Despite the fact that both Moxon and Fournier begin (more or less) with the construction of a gauge, there are fewer gauges used in punchcutting than one might expect. Some of the gauges commonly seen, such as the Turning Gauge, Body Gauges, Type Height Gauges, etc. are really for the matrix justifier and typefounder.
One gauge which is specific to punch and patrix cutting is the one called the "Calibre" by Paput in "La Lettre." Despite Paput's fine explanation of this gauge, I was confused by it. A few minutes' conversation with Stan Nelson fixed that. It is a simple transfer gauge: you set it to some dimension of an existing piece, and use it to reproduce that dimension on your new workpiece. It is an optional tool. If you were to work entirely from drawings transferred to the punch blank face, you'd never need it. (We did not use it in Stan's 2016 Wells College class, although he brought one to show.) But at the I.N., where they are duplicating punches now too historically important to be struck, it must be invaluable.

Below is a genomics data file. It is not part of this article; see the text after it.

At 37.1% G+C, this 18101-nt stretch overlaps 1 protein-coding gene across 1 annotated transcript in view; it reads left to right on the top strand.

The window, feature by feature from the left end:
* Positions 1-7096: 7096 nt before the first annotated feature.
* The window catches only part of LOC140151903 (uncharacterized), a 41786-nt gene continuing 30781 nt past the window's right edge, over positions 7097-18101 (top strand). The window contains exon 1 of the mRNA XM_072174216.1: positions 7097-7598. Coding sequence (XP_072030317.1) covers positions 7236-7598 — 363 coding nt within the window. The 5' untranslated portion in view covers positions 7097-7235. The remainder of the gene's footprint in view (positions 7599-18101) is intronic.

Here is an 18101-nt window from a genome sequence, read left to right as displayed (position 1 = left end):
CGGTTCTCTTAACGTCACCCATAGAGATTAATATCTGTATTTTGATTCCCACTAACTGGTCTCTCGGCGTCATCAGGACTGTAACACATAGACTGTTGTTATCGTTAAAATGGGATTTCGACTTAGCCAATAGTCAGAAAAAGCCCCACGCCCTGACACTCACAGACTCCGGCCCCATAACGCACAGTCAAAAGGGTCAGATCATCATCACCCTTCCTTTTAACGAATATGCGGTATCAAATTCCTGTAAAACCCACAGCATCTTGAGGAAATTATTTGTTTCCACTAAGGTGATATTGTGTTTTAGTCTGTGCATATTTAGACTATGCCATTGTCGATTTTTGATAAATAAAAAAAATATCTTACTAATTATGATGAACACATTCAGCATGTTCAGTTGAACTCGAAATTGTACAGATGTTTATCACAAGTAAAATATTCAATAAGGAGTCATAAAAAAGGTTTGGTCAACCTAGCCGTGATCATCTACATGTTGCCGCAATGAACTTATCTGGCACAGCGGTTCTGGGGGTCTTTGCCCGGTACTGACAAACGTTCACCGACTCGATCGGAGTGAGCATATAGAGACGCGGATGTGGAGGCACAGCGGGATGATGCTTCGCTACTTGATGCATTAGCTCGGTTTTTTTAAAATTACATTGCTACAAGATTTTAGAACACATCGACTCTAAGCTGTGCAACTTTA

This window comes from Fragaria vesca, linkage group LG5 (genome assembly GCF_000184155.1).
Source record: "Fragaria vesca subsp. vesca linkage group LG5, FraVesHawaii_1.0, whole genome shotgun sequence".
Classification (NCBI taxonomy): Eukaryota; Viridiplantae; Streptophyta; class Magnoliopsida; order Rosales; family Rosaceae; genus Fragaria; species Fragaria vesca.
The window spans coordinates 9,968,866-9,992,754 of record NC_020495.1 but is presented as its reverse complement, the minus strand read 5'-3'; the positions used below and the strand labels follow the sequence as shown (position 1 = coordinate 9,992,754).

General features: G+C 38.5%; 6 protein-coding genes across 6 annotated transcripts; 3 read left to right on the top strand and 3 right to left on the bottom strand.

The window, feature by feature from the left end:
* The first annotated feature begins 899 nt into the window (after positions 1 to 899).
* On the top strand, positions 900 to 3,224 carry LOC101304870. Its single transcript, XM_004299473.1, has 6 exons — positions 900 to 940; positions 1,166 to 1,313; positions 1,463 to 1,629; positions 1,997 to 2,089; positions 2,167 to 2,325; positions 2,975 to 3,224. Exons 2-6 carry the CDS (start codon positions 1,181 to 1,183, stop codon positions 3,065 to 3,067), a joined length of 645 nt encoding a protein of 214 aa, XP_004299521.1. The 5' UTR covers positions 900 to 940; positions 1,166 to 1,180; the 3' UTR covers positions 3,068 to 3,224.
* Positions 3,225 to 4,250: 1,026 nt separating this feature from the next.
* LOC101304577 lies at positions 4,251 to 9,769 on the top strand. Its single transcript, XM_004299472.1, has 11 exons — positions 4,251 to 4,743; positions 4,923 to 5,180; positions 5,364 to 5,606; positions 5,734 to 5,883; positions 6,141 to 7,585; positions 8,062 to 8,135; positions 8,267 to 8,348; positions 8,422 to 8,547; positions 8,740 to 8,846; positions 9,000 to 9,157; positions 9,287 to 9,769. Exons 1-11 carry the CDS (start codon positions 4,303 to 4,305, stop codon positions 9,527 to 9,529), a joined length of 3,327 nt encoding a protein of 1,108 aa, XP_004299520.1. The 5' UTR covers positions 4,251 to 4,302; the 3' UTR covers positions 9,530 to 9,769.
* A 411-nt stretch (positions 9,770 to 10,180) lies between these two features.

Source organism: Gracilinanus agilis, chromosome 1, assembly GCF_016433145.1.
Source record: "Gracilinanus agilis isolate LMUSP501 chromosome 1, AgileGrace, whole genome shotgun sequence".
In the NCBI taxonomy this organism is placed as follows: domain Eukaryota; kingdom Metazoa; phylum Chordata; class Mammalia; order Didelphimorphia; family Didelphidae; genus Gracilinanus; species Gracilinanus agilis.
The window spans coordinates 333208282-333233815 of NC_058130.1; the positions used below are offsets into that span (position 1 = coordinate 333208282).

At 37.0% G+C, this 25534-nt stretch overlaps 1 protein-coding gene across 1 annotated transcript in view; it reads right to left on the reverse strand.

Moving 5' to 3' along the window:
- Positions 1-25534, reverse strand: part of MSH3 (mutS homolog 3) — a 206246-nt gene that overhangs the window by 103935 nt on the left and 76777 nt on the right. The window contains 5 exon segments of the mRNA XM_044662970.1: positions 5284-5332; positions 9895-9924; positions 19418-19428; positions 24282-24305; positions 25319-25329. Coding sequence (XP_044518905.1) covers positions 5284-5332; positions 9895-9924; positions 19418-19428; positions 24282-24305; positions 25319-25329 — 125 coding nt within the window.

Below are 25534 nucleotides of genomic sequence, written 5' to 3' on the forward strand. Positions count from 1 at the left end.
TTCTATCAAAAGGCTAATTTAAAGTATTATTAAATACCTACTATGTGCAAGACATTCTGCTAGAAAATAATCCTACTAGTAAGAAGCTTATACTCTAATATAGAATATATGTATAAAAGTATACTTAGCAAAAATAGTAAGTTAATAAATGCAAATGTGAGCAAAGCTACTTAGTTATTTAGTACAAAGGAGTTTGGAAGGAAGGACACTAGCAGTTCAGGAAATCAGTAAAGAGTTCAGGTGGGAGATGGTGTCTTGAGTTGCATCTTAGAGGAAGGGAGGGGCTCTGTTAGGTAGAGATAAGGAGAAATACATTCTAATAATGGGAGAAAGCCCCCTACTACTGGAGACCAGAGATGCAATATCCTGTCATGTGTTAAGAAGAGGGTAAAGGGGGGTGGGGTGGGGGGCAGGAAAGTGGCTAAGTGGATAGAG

Here are two photographs of one by Stan Nelson (the color balance of the photos is off; the instrument is constructed of bright steel). This is a "double Calibre," incorporating two mutually independent gauges in one. You can also see Calibres in photographs of the workbenches of the I.N. online. I've put further photographs, including a couple of detail shots, on the "gallery" page at: http://circuitousroot.com/artifice/letters/press/typemaking/making-matrices/tools-of-the-hand-punchcutter-in-steel/gallery/index.html#calibre